Payment: Some brokers charge a small fee or none at all, but they receive an undisclosed commission from the dealership. Buyers should be aware this raises the possibility that some brokers could be incentivized to settle for a higher price or only visit dealerships with which he or she has a good relationship.

What to know:

  • Auto-buying programs and car concierges provide similar services and don’t take money from dealerships.
  • Find trusted car brokers through online review sites, such as Yelp, or recommendations from friends.

Online car-buying stores

What they do: There’s an emerging market of peer-to-peer car buying websites, including Beepi and Carvana. You simply go online, browse the virtual car lot, and purchase a vehicle either for pickup or home delivery. This takes as little as a few minutes.

Payment: None.

What to know:

  • Most websites offer no-haggle pricing, though this doesn’t automatically mean it’s a good deal. Check auto-pricing guides, such as Kelly Blue Book or Edmunds, to see if the cost of the car you want makes sense given its mileage, options and condition.
  • There’s usually a seven-day money-back guarantee. This return policy partially offsets the lack of availability of test drives, but some companies are making strides. Shift, a San Francisco startup, can meet you anywhere in the city if you want to take one of its listed cars for a spin.
  • The industry is still new, so these sites have limited inventory and your car choice will be restricted.

Are they right for you?

Visiting the dealership still has some advantages. It makes it easier to arrange test drives and compare models, and dealerships sometimes have the lowest interest rates for lease deals.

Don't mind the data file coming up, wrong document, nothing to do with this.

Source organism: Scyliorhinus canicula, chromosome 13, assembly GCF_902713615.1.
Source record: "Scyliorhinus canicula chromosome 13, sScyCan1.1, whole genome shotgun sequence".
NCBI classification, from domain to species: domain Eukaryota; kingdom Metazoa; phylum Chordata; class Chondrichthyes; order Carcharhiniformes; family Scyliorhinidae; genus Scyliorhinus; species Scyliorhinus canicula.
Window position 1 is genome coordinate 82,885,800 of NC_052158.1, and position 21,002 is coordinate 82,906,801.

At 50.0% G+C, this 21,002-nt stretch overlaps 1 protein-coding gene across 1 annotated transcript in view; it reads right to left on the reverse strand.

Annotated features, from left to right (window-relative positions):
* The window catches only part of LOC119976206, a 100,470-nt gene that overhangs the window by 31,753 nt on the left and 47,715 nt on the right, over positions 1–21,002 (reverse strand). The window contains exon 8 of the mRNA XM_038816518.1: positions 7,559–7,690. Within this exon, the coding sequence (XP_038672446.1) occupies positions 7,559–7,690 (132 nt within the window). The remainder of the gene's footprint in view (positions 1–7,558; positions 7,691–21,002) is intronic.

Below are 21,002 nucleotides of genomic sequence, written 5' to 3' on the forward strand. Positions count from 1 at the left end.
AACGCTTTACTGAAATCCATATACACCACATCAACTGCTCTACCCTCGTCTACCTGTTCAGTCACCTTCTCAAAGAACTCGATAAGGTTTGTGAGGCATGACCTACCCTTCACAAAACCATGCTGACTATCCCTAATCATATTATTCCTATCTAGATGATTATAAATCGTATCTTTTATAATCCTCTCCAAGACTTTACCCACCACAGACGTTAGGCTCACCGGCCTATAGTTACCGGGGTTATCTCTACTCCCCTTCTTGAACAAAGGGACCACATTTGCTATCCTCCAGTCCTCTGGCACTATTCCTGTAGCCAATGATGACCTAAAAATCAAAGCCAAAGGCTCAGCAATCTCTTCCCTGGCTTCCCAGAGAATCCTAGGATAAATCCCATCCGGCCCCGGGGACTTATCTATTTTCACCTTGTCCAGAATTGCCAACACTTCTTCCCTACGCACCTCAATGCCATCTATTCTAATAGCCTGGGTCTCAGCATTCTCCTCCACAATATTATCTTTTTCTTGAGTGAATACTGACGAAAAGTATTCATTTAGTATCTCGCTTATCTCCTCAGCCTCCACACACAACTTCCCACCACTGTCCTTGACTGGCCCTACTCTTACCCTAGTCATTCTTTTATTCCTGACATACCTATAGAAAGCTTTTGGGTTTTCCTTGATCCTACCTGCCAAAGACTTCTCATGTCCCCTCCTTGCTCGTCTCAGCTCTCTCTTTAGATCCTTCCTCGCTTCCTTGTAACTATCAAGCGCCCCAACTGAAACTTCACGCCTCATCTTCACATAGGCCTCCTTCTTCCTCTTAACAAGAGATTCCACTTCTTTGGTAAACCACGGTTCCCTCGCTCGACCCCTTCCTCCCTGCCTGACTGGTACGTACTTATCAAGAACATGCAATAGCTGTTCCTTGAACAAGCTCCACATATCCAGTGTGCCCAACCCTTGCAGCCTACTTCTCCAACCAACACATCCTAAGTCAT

Still, although they might have fees or membership dues, auto-buying programs can save car shoppers time, stress and potentially thousands of dollars. If you don’t have the time to search the market for the right car — or you simply don’t want to — it can be a relief to have an expert do the heavy lifting.

Nicole Arata is a staff writer at NerdWallet, a personal finance website. Email: narata@nerdwallet.com.

The article originally appeared on NerdWallet.

You've read  of  free articles. Subscribe to continue.

Dear Reader,

About a year ago, I happened upon this statement about the Monitor in the Harvard Business Review – under the charming heading of “do things that don’t interest you”:

“Many things that end up” being meaningful, writes social scientist Joseph Grenny, “have come from conference workshops, articles, or online videos that began as a chore and ended with an insight. My work in Kenya, for example, was heavily influenced by a Christian Science Monitor article I had forced myself to read 10 years earlier. Sometimes, we call things ‘boring’ simply because they lie outside the box we are currently in.”

If you were to come up with a punchline to a joke about the Monitor, that would probably be it. We’re seen as being global, fair, insightful, and perhaps a bit too earnest. We’re the bran muffin of journalism.

But you know what? We change lives. And I’m going to argue that we change lives precisely because we force open that too-small box that most human beings think they live in.

The Monitor is a peculiar little publication that’s hard for the world to figure out. We’re run by a church, but we’re not only for church members and we’re not about converting people. We’re known as being fair even as the world becomes as polarized as at any time since the newspaper’s founding in 1908.

We have a mission beyond circulation, we want to bridge divides. We’re about kicking down the door of thought everywhere and saying, “You are bigger and more capable than you realize. And we can prove it.”

If you’re looking for bran muffin journalism, you can subscribe to the Monitor for $15. You’ll get the Monitor Weekly magazine, the Monitor Daily email, and unlimited access to CSMonitor.com.